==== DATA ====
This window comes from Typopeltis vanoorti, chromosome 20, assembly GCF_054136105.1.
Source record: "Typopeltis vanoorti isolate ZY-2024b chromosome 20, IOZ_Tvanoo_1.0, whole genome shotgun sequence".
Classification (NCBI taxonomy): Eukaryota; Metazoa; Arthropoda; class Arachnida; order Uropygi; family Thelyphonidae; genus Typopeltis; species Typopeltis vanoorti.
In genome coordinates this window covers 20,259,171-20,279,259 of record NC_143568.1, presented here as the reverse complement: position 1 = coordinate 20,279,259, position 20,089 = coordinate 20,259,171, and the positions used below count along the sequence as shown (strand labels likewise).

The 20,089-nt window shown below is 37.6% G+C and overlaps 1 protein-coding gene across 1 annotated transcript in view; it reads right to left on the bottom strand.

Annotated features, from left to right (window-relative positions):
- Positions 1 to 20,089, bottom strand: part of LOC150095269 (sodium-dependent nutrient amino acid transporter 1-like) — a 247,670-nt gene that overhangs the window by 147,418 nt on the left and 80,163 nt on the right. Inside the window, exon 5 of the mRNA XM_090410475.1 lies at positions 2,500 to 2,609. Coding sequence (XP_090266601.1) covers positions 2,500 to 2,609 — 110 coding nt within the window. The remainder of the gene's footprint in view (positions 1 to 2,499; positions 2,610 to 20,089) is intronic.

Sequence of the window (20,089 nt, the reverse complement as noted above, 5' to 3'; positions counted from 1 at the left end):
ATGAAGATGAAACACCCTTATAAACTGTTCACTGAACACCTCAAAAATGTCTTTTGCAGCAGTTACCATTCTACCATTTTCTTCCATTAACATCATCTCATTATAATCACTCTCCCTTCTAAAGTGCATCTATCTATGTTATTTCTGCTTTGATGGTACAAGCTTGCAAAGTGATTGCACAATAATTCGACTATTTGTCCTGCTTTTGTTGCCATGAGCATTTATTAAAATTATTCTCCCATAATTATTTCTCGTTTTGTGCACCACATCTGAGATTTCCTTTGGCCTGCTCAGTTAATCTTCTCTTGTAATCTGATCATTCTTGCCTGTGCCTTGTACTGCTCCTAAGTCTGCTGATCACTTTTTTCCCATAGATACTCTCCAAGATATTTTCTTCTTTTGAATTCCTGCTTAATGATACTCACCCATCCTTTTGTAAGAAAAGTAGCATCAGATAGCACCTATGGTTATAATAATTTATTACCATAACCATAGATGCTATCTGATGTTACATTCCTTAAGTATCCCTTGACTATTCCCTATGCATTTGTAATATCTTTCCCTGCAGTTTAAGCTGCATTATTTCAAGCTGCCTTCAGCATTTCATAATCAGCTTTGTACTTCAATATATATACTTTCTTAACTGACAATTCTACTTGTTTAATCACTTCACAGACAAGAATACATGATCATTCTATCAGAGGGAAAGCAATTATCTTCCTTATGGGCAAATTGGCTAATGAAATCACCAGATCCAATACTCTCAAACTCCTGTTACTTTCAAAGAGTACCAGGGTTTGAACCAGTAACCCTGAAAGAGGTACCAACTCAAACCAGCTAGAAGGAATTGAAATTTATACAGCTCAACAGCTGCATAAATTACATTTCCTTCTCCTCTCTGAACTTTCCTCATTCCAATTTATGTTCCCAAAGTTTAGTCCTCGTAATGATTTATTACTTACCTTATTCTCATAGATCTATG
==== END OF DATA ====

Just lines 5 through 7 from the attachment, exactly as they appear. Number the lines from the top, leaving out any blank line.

The 20,089-nt window shown below is 37.6% G+C and overlaps 1 protein-coding gene across 1 annotated transcript in view; it reads right to left on the bottom strand.

Annotated features, from left to right (window-relative positions):
- Positions 1 to 20,089, bottom strand: part of LOC150095269 (sodium-dependent nutrient amino acid transporter 1-like) — a 247,670-nt gene that overhangs the window by 147,418 nt on the left and 80,163 nt on the right. Inside the window, exon 5 of the mRNA XM_090410475.1 lies at positions 2,500 to 2,609. Coding sequence (XP_090266601.1) covers positions 2,500 to 2,609 — 110 coding nt within the window. The remainder of the gene's footprint in view (positions 1 to 2,499; positions 2,610 to 20,089) is intronic.